Curriculum Development,  Instructional / Course Design

Finding Our Footing With Our Communities

[social_share/] [social-bio] With Susan Bens

Debbi PushorSome time ago our Centre received a suggestion to tailor one of our increasingly known and appreciated Course Design Institutes specifically for those aiming to incorporate community-engaged learning. A team of us came together to begin that process and it’s fair to say we struggled to find our footing. After a few meetings, this led us to ask the question: “Do we really know what is needed by faculty with respect to community-engaged learning?” Our honest answer to ourselves was at best, a “maybe”. Since “maybe” isn’t good enough when planning a high-impact learning experience, we decided to take a few steps back in order to ask a group of about two hundred people interested in community-engagement to complete a survey about their learning needs, interests, and preferences for formats. We had a great response from two focus groups (attended by faculty who completed the survey) in which the learning needs of those new to the approach and those who were more experienced with community engaged learning were discussed.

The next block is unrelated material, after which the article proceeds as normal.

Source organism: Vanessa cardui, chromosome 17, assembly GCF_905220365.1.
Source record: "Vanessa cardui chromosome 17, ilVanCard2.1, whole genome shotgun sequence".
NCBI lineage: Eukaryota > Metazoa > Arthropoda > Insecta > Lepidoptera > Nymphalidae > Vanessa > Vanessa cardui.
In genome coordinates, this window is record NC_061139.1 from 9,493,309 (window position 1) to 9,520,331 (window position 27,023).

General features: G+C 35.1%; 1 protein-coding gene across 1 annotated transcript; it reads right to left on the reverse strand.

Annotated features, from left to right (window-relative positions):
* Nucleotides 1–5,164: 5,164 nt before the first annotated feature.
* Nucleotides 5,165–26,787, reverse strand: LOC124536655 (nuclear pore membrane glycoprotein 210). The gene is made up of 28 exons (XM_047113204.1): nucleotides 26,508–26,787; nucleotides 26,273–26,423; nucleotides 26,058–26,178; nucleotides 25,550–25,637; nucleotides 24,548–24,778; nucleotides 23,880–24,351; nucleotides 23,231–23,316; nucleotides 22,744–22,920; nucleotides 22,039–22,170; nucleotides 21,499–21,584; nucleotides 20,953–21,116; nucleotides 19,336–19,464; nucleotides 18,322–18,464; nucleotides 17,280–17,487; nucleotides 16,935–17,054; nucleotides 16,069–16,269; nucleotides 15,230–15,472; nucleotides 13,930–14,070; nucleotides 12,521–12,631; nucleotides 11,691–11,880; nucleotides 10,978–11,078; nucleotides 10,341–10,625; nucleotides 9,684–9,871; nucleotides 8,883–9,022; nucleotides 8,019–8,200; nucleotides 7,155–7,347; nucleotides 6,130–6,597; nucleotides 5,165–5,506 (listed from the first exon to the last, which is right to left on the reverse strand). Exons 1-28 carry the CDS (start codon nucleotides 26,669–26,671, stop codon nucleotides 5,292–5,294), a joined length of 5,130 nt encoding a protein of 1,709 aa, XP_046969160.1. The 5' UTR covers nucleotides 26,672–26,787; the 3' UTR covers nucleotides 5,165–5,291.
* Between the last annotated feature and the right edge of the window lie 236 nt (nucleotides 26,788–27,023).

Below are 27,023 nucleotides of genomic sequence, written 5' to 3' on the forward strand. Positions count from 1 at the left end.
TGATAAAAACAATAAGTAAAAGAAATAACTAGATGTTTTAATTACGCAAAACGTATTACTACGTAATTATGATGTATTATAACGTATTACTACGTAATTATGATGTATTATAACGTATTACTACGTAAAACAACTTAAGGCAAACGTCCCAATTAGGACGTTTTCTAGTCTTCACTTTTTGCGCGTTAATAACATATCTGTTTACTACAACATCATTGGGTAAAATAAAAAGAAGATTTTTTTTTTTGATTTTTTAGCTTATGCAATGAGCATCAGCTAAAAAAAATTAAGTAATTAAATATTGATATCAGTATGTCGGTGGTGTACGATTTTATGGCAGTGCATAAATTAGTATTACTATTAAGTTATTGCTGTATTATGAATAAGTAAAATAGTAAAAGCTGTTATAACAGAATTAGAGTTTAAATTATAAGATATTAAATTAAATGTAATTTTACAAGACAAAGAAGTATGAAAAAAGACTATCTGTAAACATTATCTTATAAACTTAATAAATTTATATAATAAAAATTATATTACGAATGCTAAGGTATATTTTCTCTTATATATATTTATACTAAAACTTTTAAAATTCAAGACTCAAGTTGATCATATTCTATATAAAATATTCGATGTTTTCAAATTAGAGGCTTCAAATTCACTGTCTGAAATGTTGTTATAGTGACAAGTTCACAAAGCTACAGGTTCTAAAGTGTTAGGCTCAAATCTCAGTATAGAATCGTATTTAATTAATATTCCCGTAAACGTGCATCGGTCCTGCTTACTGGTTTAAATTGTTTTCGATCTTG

Ultimately, talking with our focus group participants reminded our team of the importance of “beginning with the end in mind.” Had we proceeded with our planning prior to understanding the needs of the community and our faculty, we surely would have ended up with very different outcomes for our workshop series. In the focus groups we talked about the importance of getting to know, building, and sustaining relationships with community partners as the first step towards implementing a community engaged learning approach. We discussed the various degrees of comfort that instructors may feel, and some of the challenges they may face in building and in creating lasting relationships, particularly for instructors who are interested in developing a community-based approach to learning.

On Monday, January 27, the GMCTE will be hosting our first introductory workshop in the series, facilitated by Debbie Pushor, an Associate Professor in the Department of Curriculum Studies at the College of Education. This workshop will focus on how faculty new to community engaged learning can begin to build and foster sustaining relationships with community partners.

To register for this workshop, please visit the Gwenna Moss Centre for Teaching Effectiveness Event Calendar. Future workshops will consider practical strategies for incorporating community engaged learning into your courses. Those who are on the Station 20 community-engaged scholars list will receive personal updates and invitations to register and/or participate in the series. To be added to this list, please contact Donald Bear at Station 20 West.

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